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    Quote Originally Posted by Velexia View Post
    2) Because matter cannot pass the event horizon (except at infinity).
    This is incorrect as demonstrated already on the other thread, so please stop posting this in response to other member's questions as if it were fact. Matter does pass the event horizon, it's just that a distant observer in his own frame won't observe or measure that passage. That does not mean that an infalling observer in his own frame never crosses the horizon.

    3) A white hole would necessarily have to have a black hole to exist.
    That is not how I understand the white hole metric. Citation needed.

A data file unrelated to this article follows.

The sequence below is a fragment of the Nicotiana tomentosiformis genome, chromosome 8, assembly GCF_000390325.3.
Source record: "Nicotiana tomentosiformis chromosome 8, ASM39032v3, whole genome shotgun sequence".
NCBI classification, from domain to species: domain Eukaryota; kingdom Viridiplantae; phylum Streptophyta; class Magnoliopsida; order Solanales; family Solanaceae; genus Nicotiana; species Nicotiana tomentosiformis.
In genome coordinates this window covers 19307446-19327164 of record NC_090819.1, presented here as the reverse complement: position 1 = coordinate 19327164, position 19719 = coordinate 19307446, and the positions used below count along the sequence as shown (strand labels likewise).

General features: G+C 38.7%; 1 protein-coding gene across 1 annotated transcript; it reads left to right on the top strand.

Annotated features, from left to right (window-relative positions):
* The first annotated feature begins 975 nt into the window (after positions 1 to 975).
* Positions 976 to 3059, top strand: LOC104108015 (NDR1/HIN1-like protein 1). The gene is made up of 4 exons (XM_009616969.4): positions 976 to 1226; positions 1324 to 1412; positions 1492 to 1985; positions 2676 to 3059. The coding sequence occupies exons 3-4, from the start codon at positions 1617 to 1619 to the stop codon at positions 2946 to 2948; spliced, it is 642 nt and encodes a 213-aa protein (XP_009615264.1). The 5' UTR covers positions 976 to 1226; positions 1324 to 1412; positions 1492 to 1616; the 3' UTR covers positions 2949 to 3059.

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    Quote Originally Posted by Markus Hanke View Post
    Quote Originally Posted by Velexia View Post
    A white hole would necessarily have to have a black hole to exist.
    That is not how I understand the white hole metric. Citation needed.
    A point of clarification is needed here:

    The Schwarzschild solution is bidirectional due to the time-symmetry of the metric. In Kruskal-Szekeres coordinates, there are two singularities: the past singularity and the future singularity. Objects entering the hole go to the future singularity. Objects exiting the hole come from the past singularity. In the case of a blackhole formed from collapsed matter, it is generally regarded that there is no past singularity because in the past was the uncollapsed matter and not the blackhole. Therefore, such a blackhole is unidirectional: objects fall in and go to the future singularity.
    There are no paradoxes in relativity, just people's misunderstandings of it.